Episode 308: Pope Francis for Prophet

5 comments on “Episode 308: Pope Francis for Prophet”

  1. Orrin Dayne Reply

    One motivation to switch to sacrament first Sunday meeting blocks may be to have young kids start the block (rather than end the block) in the most restrictive meeting. If you end with sacrament, kids are the most restless in the meeting where they are supposed to be the most “reverent.” By putting sacrament first, you are likely to decrease the nuisance factor for people with young kids and also reduce the overall noise.

    I also wouldn’t be surprised if they have numbers that correlate increased attendance to the other meetings when sacrament meeting is first. Again, if I have young kids, once I’ve overcome the inertia to get to church, it’s actually nice to drop the kids off to Primary for two hours.

    • Shadrak Reply

      I’d guess the reason to normalize when to start sacrament is money. Ward budgets are based on sacrament meeting attendance, those with later start times likely have more attendees (especially 9 am starts). Those who start the block with sacrament may feel penalized for “doing the right thing” and want a fair methodology for budget allocation. This is simply another brick in the correlation wall.

  2. Saint Ralph Reply

    I’m glad for whatever openness and humility Francis has brought to the Papacy, but my two biggest disappointments are:

    1) Failure to blow the doors off the child abuse scandals the church has been involved in. It should be church policy, upon learning of sexual crimes or indiscretions, to excommunicate the perps on the spot and turn all of the church’s records concerning the incidents over to the civil authorities, and to be just as hard on those covering up child abuse as those actually committing the acts. The church is still fighting discovery in the courts of multiple countries to keep what they know secret. That’s unacceptable. Francis, and the Vatican in general, should have a zero-tolerance policy toward child abuse, as should any organization, religious, secular or otherwise. If they lose half of their priests, bishops and cardinals, so be it. Maybe they need to look into allowing the clergy to marry. They would probably attract a whole different type and caliber of people to those jobs if they did.

    2) Unbending stiffneckedness on birth control. I’m not saying he should endorse abortion; that will never happen and I’m not saying it should. But the use of condoms to reduce unwanted births and crippling/fatal diseases needs to promoted, not banned. The church, and humanity in general, could do more to relieve human suffering by teaching contraception and disease prevention–and providing the means to practice it–than practically anything else. GENTLY, voluntarily reducing the population of some of the worlds most overpopulated/underfed regions not only results in fewer mouths to feed , but healthier people more capable of caring for themselves and their families.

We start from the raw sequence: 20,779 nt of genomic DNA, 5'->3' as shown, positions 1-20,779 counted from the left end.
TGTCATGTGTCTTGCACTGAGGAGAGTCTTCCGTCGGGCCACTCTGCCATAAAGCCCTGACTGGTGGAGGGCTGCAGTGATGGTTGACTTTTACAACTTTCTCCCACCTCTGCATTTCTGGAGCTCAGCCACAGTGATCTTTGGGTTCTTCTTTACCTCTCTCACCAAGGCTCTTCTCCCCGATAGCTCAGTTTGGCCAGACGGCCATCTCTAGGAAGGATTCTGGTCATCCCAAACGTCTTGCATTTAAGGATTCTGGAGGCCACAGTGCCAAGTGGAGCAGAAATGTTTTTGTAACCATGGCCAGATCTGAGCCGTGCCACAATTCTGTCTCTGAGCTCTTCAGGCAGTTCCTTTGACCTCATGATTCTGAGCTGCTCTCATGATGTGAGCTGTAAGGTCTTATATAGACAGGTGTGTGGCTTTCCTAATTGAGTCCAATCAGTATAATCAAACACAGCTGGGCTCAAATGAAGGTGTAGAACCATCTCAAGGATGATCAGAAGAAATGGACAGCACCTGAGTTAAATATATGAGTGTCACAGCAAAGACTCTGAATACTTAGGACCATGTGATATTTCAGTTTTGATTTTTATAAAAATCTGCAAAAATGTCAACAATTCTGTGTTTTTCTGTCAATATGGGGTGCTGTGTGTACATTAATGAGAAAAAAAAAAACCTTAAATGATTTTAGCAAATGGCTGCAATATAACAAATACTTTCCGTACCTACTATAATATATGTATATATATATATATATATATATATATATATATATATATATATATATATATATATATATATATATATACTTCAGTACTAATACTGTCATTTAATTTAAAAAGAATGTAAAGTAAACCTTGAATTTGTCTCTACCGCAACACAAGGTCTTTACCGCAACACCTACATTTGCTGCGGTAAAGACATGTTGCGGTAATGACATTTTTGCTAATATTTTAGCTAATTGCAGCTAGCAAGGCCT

Until Francis addresses these issues head on, he doesn’t deserve to go for pizza with his buddies.

    So there.

  3. John Spencer Reply

    I’m going to push back on organized religions and financial transparency. There are many religions that do fully disclose, at both the “mother church” level and at the local congregation level. I work as a pipe organist and thus have worked for many churches over the years. With the exception of two churches that I have interacted with, namely Mormonism and Catholicism, they _all_ had financial transparency.

    In my current congregation that I work for, and I attend, there is a tremendous open spirit regarding finances. My salary, as well as that of the secretary, the priest, the choir director, the book keeper, and all other employees is right there in black and white.

    We release an annual statement to the congregation annually that has both high level (this is how much we took in and this is how much we spent in various high level categories), and there is a lower level, which will break down finances to sub categories (like “Music” being high and “Organ Repair” being low). The individual transactions are not broadcast but are available to the congregation.

    This is always something I look up when I work at a church, even if I am merely playing a concert mostly because I was LDS for most of my life. It is foreign to me but very neat to see the transparency. You’d be surprised at how many will have the financial disclosure information sitting in entrance on a table, or even the high level disclosure, to the penny, posted on the bulletin board.

    Heck, for my church I attend now, I can get the local, the diocese, and the national church finances right now, they are open to the public. 🙂

    • Shadrak Reply

      Imagine how easy it would be for LDS Inc. to release financial statements. It’s already centralized. The right accounting program, a push of a button, report published.

      In addition, I disagree with Brandon’s assessment that Mormons don’t care where their money goes. We do and everyone would like to know where the money goes. But like many church things, this is one more area we’re able to suspend rational judgement and trust the brethern because they tell us to.

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